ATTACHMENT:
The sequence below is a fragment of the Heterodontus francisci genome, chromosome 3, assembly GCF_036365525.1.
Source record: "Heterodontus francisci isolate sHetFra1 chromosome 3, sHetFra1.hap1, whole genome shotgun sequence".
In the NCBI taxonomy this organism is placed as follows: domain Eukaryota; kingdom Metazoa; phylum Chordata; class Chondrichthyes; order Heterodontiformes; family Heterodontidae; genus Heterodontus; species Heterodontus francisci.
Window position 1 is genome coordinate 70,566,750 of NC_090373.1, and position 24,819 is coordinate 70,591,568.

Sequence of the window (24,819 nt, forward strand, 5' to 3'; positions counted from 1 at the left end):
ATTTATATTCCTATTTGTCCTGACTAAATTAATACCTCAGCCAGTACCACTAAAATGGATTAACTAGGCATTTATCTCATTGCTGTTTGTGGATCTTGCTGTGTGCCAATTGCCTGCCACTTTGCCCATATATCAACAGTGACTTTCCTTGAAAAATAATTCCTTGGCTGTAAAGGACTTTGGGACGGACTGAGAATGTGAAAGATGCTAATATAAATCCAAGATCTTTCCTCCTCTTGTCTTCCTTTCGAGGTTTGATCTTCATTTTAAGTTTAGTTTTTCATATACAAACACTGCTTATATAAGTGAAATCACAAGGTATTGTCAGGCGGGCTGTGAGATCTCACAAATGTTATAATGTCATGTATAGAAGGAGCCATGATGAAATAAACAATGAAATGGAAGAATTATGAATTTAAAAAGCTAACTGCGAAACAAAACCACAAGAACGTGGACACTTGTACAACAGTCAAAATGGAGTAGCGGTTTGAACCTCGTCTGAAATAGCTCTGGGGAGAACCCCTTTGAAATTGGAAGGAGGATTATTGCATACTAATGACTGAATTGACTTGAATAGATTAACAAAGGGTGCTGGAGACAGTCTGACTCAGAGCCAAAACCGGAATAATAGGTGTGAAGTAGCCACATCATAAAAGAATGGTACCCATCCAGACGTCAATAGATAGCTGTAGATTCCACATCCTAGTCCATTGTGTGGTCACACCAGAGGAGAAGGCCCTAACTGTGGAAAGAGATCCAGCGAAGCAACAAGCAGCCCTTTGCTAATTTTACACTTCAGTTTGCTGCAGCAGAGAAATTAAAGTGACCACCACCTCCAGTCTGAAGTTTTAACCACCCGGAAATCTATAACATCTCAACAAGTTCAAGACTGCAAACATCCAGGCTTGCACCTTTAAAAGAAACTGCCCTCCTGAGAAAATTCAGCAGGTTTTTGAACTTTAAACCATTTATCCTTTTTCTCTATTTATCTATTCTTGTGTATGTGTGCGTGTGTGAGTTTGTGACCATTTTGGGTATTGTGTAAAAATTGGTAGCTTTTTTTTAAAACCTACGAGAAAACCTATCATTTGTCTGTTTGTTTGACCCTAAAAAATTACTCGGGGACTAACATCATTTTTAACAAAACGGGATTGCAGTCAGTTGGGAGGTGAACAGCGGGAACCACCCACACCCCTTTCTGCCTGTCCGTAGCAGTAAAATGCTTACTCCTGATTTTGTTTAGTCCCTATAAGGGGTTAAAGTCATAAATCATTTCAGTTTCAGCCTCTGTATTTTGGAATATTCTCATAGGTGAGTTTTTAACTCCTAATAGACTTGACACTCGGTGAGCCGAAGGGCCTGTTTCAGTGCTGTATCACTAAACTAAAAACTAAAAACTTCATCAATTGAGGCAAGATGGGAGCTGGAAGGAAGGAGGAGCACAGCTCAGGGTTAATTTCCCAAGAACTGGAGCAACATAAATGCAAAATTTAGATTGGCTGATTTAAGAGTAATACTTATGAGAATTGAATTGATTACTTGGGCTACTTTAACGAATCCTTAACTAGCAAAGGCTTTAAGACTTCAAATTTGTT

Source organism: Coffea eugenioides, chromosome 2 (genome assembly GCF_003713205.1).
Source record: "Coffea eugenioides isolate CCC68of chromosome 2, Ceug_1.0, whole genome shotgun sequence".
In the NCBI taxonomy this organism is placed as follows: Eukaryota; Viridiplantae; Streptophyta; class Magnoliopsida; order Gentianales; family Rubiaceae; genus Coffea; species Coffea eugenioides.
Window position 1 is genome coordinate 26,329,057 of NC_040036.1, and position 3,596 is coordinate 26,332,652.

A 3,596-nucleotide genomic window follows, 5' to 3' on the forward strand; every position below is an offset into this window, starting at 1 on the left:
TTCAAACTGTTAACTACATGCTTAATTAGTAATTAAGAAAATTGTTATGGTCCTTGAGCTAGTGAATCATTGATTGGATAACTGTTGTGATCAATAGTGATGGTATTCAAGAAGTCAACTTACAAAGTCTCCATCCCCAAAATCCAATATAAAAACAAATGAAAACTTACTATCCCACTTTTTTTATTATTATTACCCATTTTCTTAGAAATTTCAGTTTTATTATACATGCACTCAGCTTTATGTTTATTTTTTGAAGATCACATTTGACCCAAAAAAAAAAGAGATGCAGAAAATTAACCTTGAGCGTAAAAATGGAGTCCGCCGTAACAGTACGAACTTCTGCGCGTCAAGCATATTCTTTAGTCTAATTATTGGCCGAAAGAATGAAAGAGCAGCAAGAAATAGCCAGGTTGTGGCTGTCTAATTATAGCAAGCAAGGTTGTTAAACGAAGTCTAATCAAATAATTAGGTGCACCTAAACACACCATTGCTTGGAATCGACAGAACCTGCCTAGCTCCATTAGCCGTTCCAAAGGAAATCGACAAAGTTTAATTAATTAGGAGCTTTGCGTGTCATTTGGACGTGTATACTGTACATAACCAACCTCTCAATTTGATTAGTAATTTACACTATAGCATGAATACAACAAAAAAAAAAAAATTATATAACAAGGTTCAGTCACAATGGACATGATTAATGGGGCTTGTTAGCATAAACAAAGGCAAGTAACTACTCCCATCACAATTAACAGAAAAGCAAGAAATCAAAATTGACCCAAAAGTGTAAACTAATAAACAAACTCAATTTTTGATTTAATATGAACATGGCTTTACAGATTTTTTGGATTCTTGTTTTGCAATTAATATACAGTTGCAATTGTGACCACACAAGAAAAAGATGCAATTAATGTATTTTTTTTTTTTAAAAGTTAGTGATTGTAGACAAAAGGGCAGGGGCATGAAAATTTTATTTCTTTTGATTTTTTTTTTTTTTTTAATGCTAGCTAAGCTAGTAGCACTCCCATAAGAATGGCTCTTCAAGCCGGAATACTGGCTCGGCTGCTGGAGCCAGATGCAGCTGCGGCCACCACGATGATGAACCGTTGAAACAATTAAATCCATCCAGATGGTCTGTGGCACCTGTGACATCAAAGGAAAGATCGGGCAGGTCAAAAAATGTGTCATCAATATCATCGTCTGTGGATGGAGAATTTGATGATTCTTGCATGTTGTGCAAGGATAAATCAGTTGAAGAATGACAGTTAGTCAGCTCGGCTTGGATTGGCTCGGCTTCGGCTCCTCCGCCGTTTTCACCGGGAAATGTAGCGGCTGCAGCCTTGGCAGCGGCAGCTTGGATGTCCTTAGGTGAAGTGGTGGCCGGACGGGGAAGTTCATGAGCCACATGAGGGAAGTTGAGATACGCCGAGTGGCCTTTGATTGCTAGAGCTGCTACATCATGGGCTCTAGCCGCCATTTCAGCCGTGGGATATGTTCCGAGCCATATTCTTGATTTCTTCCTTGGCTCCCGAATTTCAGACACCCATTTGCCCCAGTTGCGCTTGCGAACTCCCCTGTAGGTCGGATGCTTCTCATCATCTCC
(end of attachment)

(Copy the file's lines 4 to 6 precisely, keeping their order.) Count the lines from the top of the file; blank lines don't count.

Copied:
Window position 1 is genome coordinate 70,566,750 of NC_090373.1, and position 24,819 is coordinate 70,591,568.

Sequence of the window (24,819 nt, forward strand, 5' to 3'; positions counted from 1 at the left end):
ATTTATATTCCTATTTGTCCTGACTAAATTAATACCTCAGCCAGTACCACTAAAATGGATTAACTAGGCATTTATCTCATTGCTGTTTGTGGATCTTGCTGTGTGCCAATTGCCTGCCACTTTGCCCATATATCAACAGTGACTTTCCTTGAAAAATAATTCCTTGGCTGTAAAGGACTTTGGGACGGACTGAGAATGTGAAAGATGCTAATATAAATCCAAGATCTTTCCTCCTCTTGTCTTCCTTTCGAGGTTTGATCTTCATTTTAAGTTTAGTTTTTCATATACAAACACTGCTTATATAAGTGAAATCACAAGGTATTGTCAGGCGGGCTGTGAGATCTCACAAATGTTATAATGTCATGTATAGAAGGAGCCATGATGAAATAAACAATGAAATGGAAGAATTATGAATTTAAAAAGCTAACTGCGAAACAAAACCACAAGAACGTGGACACTTGTACAACAGTCAAAATGGAGTAGCGGTTTGAACCTCGTCTGAAATAGCTCTGGGGAGAACCCCTTTGAAATTGGAAGGAGGATTATTGCATACTAATGACTGAATTGACTTGAATAGATTAACAAAGGGTGCTGGAGACAGTCTGACTCAGAGCCAAAACCGGAATAATAGGTGTGAAGTAGCCACATCATAAAAGAATGGTACCCATCCAGACGTCAATAGATAGCTGTAGATTCCACATCCTAGTCCATTGTGTGGTCACACCAGAGGAGAAGGCCCTAACTGTGGAAAGAGATCCAGCGAAGCAACAAGCAGCCCTTTGCTAATTTTACACTTCAGTTTGCTGCAGCAGAGAAATTAAAGTGACCACCACCTCCAGTCTGAAGTTTTAACCACCCGGAAATCTATAACATCTCAACAAGTTCAAGACTGCAAACATCCAGGCTTGCACCTTTAAAAGAAACTGCCCTCCTGAGAAAATTCAGCAGGTTTTTGAACTTTAAACCATTTATCCTTTTTCTCTATTTATCTATTCTTGTGTATGTGTGCGTGTGTGAGTTTGTGACCATTTTGGGTATTGTGTAAAAATTGGTAGCTTTTTTTTAAAACCTACGAGAAAACCTATCATTTGTCTGTTTGTTTGACCCTAAAAAATTACTCGGGGACTAACATCATTTTTAACAAAACGGGATTGCAGTCAGTTGGGAGGTGAACAGCGGGAACCACCCACACCCCTTTCTGCCTGTCCGTAGCAGTAAAATGCTTACTCCTGATTTTGTTTAGTCCCTATAAGGGGTTAAAGTCATAAATCATTTCAGTTTCAGCCTCTGTATTTTGGAATATTCTCATAGGTGAGTTTTTAACTCCTAATAGACTTGACACTCGGTGAGCCGAAGGGCCTGTTTCAGTGCTGTATCACTAAACTAAAAACTAAAAACTTCATCAATTGAGGCAAGATGGGAGCTGGAAGGAAGGAGGAGCACAGCTCAGGGTTAATTTCCCAAGAACTGGAGCAACATAAATGCAAAATTTAGATTGGCTGATTTAAGAGTAATACTTATGAGAATTGAATTGATTACTTGGGCTACTTTAACGAATCCTTAACTAGCAAAGGCTTTAAGACTTCAAATTTGTT